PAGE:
unique for a reason

 

www.sanctuaryforchange.com 

The other day a client came to me at a crossroads in his work life.  Over the years he had worn a variety of hats and was trying to further develop a business related to the arts. While a part of him enjoyed that he was being of service teaching, the business development side was a struggle that drained him.  What he had come to recognize was that he wanted a work life he felt so passionate about that he would jump out of bed eager to get started.

 As I listened to him describe his situation, I noticed the word “should” popping up.  There was a conflict between this talented musician’s passions and his beliefs that unless he was saving the world, success was to be measured through traditional avenues such as real estate or other business ventures.  A performance musician on the side, he was unable to place value on the great joy he brings to the patrons who come to his shows.  He had been viewing this work only as a self-serving means in which to express himself.  At the end of our conversation he recognized that he had not been placing value on the unique gifts that nature had bestowed upon him.  He was then able to make the leap that there may be purpose behind what he has to offer.

Life is so much easier when we stop trying to be anything but who we really are and accept what has been given us as beautiful.  One day this past fall I found myself totally fed up with the process of straightening my hair.  I stood there at the mirror and realized that I’d started taming my naturally wavy hair at the time I’d begun to climb the corporate ladder fifteen to twenty years ago.  It was the period of dress for success and I wanted to look the part.  I chuckled to myself that morning as I realized that I had left that coporate life well over a year ago and no longer had to fit into that mold.  With that point aside, I considered that part of why I had been straightening my hair was the fact that straight hair was almost always in fashion and I didn’t think I could be considered attractive if I didn’t sport that sleek look.  I then reminded myself that I am at a time in my life where I am expressing who I truly am and that my wild hair is a part of that.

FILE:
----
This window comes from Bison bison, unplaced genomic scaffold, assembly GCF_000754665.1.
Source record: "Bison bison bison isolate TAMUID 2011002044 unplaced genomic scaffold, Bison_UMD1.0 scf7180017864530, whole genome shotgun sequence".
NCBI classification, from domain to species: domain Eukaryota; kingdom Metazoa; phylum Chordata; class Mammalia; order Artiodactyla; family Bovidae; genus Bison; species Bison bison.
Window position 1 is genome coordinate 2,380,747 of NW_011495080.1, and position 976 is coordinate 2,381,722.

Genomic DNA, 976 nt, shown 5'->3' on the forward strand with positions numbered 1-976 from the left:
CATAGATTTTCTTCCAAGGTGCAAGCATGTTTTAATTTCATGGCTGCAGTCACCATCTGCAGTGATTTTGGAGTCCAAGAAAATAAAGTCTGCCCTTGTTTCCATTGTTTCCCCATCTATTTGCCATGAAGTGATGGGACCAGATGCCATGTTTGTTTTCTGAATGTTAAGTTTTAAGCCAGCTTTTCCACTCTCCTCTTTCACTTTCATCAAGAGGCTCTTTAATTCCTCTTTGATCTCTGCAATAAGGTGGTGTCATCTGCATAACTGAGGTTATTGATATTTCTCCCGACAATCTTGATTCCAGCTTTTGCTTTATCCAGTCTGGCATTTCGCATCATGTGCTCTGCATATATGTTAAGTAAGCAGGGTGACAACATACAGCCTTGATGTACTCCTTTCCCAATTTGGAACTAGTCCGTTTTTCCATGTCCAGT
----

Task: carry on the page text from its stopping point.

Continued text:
I felt pretty self-conscious the first few days I let my hair do its own thing and felt better when my friends remarked how great it looked.  The new acquaintances who saw pictures of my straight look expressed disbelief that I used to straighten it.  A couple of people have told me that I should kiss the ground with gratitude for the hair I’ve been given.  Now that other people have helped to validate that my hair is very much okay, I sense that there is a purpose that I sport a different look.  I’m sure I’ll figure it out someday…

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